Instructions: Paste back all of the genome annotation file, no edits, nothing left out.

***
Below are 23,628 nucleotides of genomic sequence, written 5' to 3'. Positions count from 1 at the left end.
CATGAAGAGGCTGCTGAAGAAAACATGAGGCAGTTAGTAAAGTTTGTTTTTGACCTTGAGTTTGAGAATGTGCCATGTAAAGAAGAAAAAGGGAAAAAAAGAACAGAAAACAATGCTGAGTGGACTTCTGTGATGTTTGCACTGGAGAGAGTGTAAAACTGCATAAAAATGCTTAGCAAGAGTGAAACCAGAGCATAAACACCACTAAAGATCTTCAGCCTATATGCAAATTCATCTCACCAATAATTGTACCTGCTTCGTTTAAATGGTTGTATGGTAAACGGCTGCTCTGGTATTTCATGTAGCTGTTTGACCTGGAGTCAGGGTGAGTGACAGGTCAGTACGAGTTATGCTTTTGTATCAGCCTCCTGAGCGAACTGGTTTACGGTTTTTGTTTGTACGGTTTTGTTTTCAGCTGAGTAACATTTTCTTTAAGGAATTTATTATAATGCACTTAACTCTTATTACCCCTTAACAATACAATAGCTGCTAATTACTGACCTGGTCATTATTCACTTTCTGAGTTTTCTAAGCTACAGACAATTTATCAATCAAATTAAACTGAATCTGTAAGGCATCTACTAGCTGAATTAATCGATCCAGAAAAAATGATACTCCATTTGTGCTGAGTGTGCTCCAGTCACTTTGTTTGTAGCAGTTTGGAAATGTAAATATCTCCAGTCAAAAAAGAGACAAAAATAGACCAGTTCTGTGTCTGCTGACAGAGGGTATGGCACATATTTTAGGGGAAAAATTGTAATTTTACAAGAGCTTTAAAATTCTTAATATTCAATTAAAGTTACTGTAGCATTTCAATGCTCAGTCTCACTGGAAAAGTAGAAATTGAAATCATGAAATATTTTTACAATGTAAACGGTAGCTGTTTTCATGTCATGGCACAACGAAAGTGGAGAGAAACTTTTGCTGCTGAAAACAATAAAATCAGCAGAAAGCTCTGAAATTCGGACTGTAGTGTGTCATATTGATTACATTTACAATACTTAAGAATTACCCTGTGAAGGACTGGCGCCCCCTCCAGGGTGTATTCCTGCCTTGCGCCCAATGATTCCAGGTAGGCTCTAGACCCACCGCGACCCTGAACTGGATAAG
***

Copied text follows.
Below are 23,628 nucleotides of genomic sequence, written 5' to 3'. Positions count from 1 at the left end.
CATGAAGAGGCTGCTGAAGAAAACATGAGGCAGTTAGTAAAGTTTGTTTTTGACCTTGAGTTTGAGAATGTGCCATGTAAAGAAGAAAAAGGGAAAAAAAGAACAGAAAACAATGCTGAGTGGACTTCTGTGATGTTTGCACTGGAGAGAGTGTAAAACTGCATAAAAATGCTTAGCAAGAGTGAAACCAGAGCATAAACACCACTAAAGATCTTCAGCCTATATGCAAATTCATCTCACCAATAATTGTACCTGCTTCGTTTAAATGGTTGTATGGTAAACGGCTGCTCTGGTATTTCATGTAGCTGTTTGACCTGGAGTCAGGGTGAGTGACAGGTCAGTACGAGTTATGCTTTTGTATCAGCCTCCTGAGCGAACTGGTTTACGGTTTTTGTTTGTACGGTTTTGTTTTCAGCTGAGTAACATTTTCTTTAAGGAATTTATTATAATGCACTTAACTCTTATTACCCCTTAACAATACAATAGCTGCTAATTACTGACCTGGTCATTATTCACTTTCTGAGTTTTCTAAGCTACAGACAATTTATCAATCAAATTAAACTGAATCTGTAAGGCATCTACTAGCTGAATTAATCGATCCAGAAAAAATGATACTCCATTTGTGCTGAGTGTGCTCCAGTCACTTTGTTTGTAGCAGTTTGGAAATGTAAATATCTCCAGTCAAAAAAGAGACAAAAATAGACCAGTTCTGTGTCTGCTGACAGAGGGTATGGCACATATTTTAGGGGAAAAATTGTAATTTTACAAGAGCTTTAAAATTCTTAATATTCAATTAAAGTTACTGTAGCATTTCAATGCTCAGTCTCACTGGAAAAGTAGAAATTGAAATCATGAAATATTTTTACAATGTAAACGGTAGCTGTTTTCATGTCATGGCACAACGAAAGTGGAGAGAAACTTTTGCTGCTGAAAACAATAAAATCAGCAGAAAGCTCTGAAATTCGGACTGTAGTGTGTCATATTGATTACATTTACAATACTTAAGAATTACCCTGTGAAGGACTGGCGCCCCCTCCAGGGTGTATTCCTGCCTTGCGCCCAATGATTCCAGGTAGGCTCTAGACCCACCGCGACCCTGAACTGGATAAG